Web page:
I. Telling the Story
A. Paul in Corinth (18:1-17)
- After preaching in Athens, Paul went on to Corinth. In Corinth, Paul finds a Jewish man named Aquila and his wife Priscilla. They had recently left Rome because emperor Claudius had expelled all the Jews from the city. This gives us a dating of these events at approximately 49 A.D. Paul stays with Aquila and Priscilla and works with them because they all have the same occupation: tentmaking. Every Sabbath Paul went into the synagogue and reasoned with the Jews and Greek, trying to persuade them concerning Jesus.
- But as has been common in the cities where Paul has preached, the Jews begin to be violently upset with Paul’s teaching. In verse 6 we read that the Jews resisted Paul’s preaching and began to be abusive against him. It becomes evident that Paul is tired of having this reception of the gospel from the Jews. The Jews were to be the people of God who were looking for the Messiah. When Paul preaches the good news that the Messiah had come, they repeatedly abused and tried to kill him. In verse 6, Paul shakes off his clothes in protest to the Jews and said to them, "Your blood be on your own heads. I am clear of my responsibility. From now on I will go to the Gentiles."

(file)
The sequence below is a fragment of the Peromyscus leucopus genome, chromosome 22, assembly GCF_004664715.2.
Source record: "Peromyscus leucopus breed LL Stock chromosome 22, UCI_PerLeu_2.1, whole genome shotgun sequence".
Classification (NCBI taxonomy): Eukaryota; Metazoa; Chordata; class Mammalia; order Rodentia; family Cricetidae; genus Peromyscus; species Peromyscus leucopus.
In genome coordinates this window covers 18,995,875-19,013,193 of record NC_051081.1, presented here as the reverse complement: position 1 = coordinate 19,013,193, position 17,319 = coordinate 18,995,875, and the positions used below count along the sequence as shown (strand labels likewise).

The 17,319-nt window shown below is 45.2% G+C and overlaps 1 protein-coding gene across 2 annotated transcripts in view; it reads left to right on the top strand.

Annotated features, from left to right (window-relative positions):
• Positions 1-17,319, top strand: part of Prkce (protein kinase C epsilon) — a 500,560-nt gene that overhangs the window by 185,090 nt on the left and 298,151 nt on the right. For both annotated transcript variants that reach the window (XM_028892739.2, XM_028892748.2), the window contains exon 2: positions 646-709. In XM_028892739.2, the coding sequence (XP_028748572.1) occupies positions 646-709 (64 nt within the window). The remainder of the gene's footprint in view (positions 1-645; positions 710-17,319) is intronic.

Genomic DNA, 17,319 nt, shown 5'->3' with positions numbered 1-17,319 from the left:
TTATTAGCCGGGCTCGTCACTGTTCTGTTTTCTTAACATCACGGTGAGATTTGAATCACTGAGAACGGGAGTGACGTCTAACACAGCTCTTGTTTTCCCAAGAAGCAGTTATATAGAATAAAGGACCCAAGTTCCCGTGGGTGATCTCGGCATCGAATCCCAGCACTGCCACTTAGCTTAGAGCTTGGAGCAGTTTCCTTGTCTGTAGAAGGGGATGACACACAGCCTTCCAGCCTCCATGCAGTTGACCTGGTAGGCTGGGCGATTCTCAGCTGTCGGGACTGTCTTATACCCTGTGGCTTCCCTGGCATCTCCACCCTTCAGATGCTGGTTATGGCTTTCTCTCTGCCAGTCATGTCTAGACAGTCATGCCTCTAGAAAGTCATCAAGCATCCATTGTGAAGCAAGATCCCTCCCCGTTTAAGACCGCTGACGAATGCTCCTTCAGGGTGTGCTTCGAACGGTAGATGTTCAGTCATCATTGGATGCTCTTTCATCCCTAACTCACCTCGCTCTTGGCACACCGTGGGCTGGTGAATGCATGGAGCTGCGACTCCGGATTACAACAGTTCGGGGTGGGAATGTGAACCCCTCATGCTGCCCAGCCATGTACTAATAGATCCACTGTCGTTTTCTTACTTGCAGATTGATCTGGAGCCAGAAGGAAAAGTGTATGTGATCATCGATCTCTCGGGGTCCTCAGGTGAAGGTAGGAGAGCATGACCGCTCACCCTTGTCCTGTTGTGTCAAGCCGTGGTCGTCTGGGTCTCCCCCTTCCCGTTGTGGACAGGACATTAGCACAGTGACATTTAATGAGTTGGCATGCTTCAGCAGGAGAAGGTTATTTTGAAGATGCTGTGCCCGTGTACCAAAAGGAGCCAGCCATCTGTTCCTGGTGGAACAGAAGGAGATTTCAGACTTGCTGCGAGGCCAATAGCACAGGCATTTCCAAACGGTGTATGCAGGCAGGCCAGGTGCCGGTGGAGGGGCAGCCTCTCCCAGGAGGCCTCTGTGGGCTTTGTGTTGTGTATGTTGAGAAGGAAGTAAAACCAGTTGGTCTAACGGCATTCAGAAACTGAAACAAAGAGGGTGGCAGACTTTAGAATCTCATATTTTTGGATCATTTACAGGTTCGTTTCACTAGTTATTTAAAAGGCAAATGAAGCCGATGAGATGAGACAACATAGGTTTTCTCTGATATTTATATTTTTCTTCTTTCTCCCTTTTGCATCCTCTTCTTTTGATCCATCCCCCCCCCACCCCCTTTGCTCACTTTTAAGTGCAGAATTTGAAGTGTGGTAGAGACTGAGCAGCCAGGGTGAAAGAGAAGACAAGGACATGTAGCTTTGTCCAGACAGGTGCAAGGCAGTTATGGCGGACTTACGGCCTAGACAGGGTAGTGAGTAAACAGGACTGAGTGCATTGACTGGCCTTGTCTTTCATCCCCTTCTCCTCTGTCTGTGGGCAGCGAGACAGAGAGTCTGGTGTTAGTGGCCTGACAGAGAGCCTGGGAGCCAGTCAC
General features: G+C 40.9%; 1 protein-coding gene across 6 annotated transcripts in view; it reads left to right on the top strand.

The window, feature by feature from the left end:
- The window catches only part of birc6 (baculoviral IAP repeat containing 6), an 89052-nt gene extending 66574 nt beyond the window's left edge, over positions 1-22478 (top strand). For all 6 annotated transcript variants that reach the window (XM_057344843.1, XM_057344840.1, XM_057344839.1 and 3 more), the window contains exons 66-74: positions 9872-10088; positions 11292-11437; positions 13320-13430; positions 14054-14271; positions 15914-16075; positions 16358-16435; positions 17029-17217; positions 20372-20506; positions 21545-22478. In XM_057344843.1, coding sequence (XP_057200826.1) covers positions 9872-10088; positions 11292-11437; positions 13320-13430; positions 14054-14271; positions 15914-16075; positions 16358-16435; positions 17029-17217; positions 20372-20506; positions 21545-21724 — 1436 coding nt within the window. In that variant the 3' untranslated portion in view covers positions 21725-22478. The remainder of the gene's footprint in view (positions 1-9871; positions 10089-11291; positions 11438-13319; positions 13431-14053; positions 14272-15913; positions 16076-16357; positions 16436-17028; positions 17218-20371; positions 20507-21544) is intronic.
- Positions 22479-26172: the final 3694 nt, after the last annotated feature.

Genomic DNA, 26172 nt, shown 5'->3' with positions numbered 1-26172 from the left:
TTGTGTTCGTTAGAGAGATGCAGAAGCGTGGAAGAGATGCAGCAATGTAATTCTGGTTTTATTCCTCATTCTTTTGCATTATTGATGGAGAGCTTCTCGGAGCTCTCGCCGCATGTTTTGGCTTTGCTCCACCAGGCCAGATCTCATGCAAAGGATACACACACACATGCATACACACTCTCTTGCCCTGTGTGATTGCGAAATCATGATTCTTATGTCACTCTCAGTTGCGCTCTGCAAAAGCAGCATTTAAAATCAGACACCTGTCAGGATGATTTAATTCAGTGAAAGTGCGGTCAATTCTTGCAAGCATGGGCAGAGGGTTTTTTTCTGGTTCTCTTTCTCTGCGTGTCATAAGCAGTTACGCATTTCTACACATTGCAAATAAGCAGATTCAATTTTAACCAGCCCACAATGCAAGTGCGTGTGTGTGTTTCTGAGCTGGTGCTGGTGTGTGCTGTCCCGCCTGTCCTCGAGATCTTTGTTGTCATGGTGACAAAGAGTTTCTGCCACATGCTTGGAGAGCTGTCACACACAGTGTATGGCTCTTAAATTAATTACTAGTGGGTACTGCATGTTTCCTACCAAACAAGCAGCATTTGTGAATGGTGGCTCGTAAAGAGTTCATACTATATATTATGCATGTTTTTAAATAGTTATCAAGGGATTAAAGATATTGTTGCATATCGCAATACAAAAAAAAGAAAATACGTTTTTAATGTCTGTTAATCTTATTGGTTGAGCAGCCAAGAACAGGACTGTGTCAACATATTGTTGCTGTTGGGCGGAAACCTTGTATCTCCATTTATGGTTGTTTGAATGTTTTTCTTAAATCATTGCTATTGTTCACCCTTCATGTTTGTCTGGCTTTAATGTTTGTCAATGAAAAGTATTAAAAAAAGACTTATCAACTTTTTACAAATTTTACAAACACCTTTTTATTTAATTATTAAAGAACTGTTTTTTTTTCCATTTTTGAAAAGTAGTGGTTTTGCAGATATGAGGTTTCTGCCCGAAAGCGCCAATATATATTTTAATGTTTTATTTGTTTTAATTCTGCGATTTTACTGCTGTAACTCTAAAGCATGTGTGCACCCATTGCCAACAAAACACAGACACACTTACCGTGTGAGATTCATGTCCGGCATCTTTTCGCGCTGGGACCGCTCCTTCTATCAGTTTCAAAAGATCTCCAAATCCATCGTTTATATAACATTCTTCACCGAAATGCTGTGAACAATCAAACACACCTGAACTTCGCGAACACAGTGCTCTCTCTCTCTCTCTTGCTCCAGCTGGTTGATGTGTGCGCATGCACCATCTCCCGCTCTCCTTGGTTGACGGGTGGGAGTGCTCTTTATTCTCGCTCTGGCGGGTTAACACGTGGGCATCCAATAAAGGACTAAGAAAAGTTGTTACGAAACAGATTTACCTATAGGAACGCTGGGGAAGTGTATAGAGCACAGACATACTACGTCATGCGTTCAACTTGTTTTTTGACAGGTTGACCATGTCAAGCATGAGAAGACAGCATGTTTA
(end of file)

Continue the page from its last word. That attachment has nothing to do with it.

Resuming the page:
- We are told the good news that many Corinthians believed in the Lord and were baptized, including the leader of the synagogue, Crispus. To encourage Paul, the Lord comes to him in a vision telling him not to be afraid but to keep speaking to the inhabitants of the city. Paul, therefore, stayed in Corinth for a year and a half, teaching the word of God among them. We see from this that all of us can be worn down from rejection. Even Paul needed encouraging words from God to stay in Corinth and the knowledge that no one would lay a hand on him. Let us be thoughtful to give encouraging words to each other to keep serving, to keep aiding others, and to keep trying to teach others.
- Though Paul was told that no one would lay a hand on him, Paul’s faith in those words were put to the test. The Jews made a united attack against Paul and brought him before Gallio, the proconsul of Achaia. The Jews make the charge, "This man is persuading the people to worship God in ways contrary to the law." But before Paul can make a defense, Gallio immediately dismisses the charges as a waste of time. Gallio points out that the dispute is about words and names. I believe this means that Gallio realizes that the dispute is simply about if Jesus is the Messiah or not. Gallio does not care if Jesus is or is not and immediately releases Paul. The Greeks who watched this event become a mob and beat the ruler of the synagogue, but Gallio did not take notice.